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Is it true that living in America has become riskier? In 2006, the political scientist Jacob Hacker published The Great Risk Shift, a progressive tract that appropriated the vocabulary of wealth management to show how thirty years of privatization and deregulation had abraded the security of the American family. Risks once borne by corporations and the government, Hacker noted, like unplanned health costs, are now the responsibility of Mom and Pop. Transferring risk from the collective to the individual, though, ends badly for everyone. Family affliction, like banker “contagion,” is tricky to sequester: if Larry and Terry get bankrupted by bad luck, their misfortune cascades, dragging down creditors, neighbors, and especially their children. The reason liberals like insurance is that it helps diffuse risk throughout society. Pooling risk, one might say, is the essence of the progressive social contract.
Hacker focuses on hazards like cancer and credit exposure, but these are not the only perils we face. Every time we leave the house—and more often, actually, if we remain within it—we run the risk of getting stabbed, shot, raped, or robbed. But while financial risks have crested in recent decades, the risk of suffering personal violence has receded. According to government statistics, Americans are safer today than at any time in the last forty years. In 1990, there were 2,245 homicides in New York City. In 2010, there were 536, only 123 of which involved people who didn’t already know each other. The fear, once common, that walking around city parks late at night could get you mugged or murdered has been relegated to grandmothers; random murders, with few exceptions, simply don’t happen anymore.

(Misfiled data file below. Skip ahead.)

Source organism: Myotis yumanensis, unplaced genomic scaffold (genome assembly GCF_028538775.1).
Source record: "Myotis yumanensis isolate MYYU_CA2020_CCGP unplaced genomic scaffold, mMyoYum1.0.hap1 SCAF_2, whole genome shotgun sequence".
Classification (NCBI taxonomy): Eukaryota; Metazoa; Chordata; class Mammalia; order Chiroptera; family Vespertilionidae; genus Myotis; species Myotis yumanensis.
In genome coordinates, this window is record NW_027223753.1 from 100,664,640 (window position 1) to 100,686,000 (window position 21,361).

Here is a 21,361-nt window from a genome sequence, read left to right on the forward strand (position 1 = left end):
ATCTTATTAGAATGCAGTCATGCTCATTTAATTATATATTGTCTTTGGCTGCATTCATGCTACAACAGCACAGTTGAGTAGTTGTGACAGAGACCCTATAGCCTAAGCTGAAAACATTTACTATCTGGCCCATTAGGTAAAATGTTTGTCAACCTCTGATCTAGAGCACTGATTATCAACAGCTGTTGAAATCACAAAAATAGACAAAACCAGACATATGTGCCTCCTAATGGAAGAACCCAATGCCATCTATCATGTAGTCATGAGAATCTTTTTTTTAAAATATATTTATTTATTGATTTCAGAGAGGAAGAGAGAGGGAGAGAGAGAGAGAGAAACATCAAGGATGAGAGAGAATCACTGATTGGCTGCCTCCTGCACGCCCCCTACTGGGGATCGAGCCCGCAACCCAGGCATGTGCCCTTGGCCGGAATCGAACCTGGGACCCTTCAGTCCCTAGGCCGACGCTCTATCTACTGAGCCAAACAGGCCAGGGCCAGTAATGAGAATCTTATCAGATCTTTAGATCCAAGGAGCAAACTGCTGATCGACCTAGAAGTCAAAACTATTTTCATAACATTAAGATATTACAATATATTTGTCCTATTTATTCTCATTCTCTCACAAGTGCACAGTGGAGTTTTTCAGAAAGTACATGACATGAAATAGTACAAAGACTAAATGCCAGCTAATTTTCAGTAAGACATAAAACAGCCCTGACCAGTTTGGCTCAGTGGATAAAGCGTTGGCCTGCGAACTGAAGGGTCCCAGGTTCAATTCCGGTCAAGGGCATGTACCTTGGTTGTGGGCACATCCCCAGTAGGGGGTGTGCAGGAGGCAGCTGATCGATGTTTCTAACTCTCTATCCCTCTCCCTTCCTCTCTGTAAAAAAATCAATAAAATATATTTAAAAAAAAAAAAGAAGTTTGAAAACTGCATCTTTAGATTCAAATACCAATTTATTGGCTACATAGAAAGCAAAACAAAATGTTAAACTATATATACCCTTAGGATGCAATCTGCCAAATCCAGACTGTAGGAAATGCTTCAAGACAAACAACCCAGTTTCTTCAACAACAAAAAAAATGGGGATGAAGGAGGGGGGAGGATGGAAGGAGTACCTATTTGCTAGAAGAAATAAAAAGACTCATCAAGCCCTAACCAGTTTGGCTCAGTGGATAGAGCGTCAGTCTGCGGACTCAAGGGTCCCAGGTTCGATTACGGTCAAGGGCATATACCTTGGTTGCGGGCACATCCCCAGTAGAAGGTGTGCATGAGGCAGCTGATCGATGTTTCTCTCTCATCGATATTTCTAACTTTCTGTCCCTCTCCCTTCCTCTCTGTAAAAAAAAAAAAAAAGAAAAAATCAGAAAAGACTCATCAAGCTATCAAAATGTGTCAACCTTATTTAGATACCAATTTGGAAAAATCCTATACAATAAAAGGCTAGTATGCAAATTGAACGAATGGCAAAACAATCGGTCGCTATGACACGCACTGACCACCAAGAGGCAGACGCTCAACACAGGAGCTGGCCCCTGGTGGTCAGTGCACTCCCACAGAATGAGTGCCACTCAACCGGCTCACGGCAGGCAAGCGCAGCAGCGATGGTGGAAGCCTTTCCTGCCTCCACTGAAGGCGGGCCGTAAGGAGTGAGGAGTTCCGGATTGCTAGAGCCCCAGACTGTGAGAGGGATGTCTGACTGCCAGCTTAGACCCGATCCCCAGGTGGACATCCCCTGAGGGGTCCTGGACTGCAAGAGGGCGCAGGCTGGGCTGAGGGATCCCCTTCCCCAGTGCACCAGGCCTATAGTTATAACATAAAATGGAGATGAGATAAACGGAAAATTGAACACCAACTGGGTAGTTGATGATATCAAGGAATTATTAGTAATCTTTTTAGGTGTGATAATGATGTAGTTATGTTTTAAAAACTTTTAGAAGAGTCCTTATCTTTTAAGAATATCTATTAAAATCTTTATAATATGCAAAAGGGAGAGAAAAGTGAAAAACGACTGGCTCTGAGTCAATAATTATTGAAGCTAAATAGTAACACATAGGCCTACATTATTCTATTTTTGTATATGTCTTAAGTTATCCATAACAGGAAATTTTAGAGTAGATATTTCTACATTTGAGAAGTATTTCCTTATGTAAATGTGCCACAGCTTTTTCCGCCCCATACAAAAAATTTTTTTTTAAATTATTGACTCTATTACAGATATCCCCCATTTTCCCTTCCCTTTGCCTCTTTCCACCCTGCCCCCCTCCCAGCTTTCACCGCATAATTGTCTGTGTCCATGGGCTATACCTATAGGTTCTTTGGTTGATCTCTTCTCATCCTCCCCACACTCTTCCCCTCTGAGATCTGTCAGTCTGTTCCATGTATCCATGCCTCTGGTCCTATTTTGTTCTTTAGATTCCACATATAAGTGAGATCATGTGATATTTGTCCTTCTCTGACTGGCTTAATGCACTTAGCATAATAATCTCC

When it comes to rape, the numbers look even better: from 1980 to 2005, the estimated number of sexual assaults in the US fell by 85 percent. Scholars attribute this stunning collapse to various factors, including advances in gender equality, the abortion of unwanted children, and the spread of internet pornography.
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